One of the most common ways of evaluating the effectiveness of a training course is to survey the participants. Surveys are the simplest and most time- and cost-effective ways of establishing whether the conditions were right for learning to take place. In this post, we’ll examine the concepts behind giving surveys and offer ten sample survey questions that could form part of a training effectiveness survey.
Why offer a survey?
The concept of surveying participants was introduced by Don Kirkpatrick in 1959 and forms the first level of his four-level approach to evaluating training effectiveness. Kirkpatrick’s system, known as the Kirkpatrick Training Evaluation Model, offers a comprehensive way of assessing the effectiveness of training.
Level 1 – known as ‘participant reaction’ – attempts to establish whether a training program created the right conditions for learning. Level 1 evaluations provide indicators of whether the participants think the right conditions for learning were created. They are sometimes used to indicate whether the participants feel that learning took place, and to what extent it might be useful for their work. However, the actual learning is a assessed by Level 2 evaluations.
Surveys are popular as they are easy to write, simple to deploy and have a high-response and completion rate. Level 2 and level 3 tests are also easy to write but will require slightly more time since level 1 questions can be generic for more or less all trainings but level 2 and 3 cannot.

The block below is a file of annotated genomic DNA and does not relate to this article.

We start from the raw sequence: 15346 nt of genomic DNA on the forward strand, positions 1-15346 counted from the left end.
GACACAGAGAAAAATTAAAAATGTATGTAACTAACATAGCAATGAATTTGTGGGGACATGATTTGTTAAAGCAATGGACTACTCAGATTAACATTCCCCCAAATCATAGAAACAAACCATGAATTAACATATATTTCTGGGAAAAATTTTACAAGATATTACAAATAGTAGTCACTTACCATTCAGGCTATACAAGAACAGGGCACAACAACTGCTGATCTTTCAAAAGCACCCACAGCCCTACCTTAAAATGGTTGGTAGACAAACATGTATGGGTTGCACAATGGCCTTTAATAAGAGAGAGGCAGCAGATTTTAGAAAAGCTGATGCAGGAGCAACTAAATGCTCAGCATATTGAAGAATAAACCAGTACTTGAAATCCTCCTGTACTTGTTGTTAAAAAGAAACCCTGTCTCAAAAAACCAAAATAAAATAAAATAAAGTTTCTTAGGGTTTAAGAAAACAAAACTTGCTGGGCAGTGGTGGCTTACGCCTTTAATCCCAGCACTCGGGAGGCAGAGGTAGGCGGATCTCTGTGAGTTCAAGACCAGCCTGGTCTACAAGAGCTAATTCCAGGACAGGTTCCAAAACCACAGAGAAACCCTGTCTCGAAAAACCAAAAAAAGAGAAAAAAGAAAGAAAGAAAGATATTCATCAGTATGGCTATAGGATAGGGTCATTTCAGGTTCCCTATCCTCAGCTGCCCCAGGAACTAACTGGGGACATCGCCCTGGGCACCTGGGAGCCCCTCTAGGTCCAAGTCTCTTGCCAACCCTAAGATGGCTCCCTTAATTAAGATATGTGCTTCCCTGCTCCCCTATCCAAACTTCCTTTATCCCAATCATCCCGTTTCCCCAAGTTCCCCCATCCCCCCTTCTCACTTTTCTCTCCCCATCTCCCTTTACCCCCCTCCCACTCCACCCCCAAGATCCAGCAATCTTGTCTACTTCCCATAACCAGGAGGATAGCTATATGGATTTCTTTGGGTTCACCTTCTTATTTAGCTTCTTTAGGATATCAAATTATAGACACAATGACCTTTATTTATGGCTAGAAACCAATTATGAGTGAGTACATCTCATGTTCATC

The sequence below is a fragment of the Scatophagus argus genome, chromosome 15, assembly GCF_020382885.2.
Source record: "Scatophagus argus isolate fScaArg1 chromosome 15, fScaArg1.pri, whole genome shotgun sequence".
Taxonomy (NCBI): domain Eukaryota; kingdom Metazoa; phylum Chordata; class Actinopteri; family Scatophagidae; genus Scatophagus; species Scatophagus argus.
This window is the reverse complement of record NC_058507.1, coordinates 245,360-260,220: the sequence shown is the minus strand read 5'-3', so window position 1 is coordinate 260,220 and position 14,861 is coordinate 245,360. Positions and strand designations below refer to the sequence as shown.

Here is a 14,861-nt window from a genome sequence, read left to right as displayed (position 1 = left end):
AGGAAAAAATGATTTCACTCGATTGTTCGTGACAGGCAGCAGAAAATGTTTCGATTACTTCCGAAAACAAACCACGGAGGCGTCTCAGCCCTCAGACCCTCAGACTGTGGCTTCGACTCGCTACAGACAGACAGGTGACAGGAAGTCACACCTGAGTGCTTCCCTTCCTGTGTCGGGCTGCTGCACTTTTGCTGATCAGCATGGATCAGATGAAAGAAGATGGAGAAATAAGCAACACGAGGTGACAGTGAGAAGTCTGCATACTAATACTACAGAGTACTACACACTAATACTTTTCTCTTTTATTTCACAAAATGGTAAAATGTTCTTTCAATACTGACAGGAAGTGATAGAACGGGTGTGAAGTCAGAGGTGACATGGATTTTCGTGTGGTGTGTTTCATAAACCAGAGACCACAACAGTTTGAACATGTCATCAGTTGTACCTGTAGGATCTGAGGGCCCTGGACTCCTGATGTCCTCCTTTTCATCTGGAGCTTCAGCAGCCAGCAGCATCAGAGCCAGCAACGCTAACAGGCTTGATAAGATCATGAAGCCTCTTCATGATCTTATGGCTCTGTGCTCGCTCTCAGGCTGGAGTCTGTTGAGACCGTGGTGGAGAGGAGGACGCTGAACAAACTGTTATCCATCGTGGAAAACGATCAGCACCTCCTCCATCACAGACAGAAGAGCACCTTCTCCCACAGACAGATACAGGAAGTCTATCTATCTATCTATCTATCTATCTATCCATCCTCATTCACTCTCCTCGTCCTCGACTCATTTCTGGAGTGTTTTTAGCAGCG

What can a Level 1 survey measure?
Surveys are a reliable and effective way of capturing participants’ reactions to things like:
The training course or program
The training methods
The course instructors or trainers
The assessments methods
The administration of the training
Participants’ responses to a survey can help create a picture of how effective the training was. The data can flag up certain areas that could have contributed to the success or failure of a training course and help identify ways in which future training could be improved.
What can a survey tell us?
A survey can offer valuable data about how participants responded to training. It can help identify things such as: